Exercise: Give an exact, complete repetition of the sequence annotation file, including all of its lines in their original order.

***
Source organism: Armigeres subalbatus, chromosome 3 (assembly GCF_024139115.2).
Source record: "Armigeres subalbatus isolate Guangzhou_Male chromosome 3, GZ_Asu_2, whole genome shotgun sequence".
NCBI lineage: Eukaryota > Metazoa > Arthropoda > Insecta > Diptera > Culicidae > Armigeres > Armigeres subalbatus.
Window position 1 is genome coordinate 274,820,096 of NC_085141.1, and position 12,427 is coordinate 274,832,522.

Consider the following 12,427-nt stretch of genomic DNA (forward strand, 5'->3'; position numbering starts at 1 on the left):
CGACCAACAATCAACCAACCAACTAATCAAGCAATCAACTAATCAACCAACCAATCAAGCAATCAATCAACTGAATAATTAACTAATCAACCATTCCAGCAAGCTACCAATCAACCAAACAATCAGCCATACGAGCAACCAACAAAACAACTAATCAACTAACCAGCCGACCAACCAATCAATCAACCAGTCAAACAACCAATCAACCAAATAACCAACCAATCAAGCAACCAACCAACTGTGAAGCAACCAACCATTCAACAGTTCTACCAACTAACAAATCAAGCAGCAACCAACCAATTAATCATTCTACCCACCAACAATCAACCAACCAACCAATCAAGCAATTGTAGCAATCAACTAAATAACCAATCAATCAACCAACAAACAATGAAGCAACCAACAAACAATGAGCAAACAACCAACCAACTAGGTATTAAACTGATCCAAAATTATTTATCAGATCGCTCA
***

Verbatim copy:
Source organism: Armigeres subalbatus, chromosome 3 (assembly GCF_024139115.2).
Source record: "Armigeres subalbatus isolate Guangzhou_Male chromosome 3, GZ_Asu_2, whole genome shotgun sequence".
NCBI lineage: Eukaryota > Metazoa > Arthropoda > Insecta > Diptera > Culicidae > Armigeres > Armigeres subalbatus.
Window position 1 is genome coordinate 274,820,096 of NC_085141.1, and position 12,427 is coordinate 274,832,522.

Consider the following 12,427-nt stretch of genomic DNA (forward strand, 5'->3'; position numbering starts at 1 on the left):
CGACCAACAATCAACCAACCAACTAATCAAGCAATCAACTAATCAACCAACCAATCAAGCAATCAATCAACTGAATAATTAACTAATCAACCATTCCAGCAAGCTACCAATCAACCAAACAATCAGCCATACGAGCAACCAACAAAACAACTAATCAACTAACCAGCCGACCAACCAATCAATCAACCAGTCAAACAACCAATCAACCAAATAACCAACCAATCAAGCAACCAACCAACTGTGAAGCAACCAACCATTCAACAGTTCTACCAACTAACAAATCAAGCAGCAACCAACCAATTAATCATTCTACCCACCAACAATCAACCAACCAACCAATCAAGCAATTGTAGCAATCAACTAAATAACCAATCAATCAACCAACAAACAATGAAGCAACCAACAAACAATGAGCAAACAACCAACCAACTAGGTATTAAACTGATCCAAAATTATTTATCAGATCGCTCA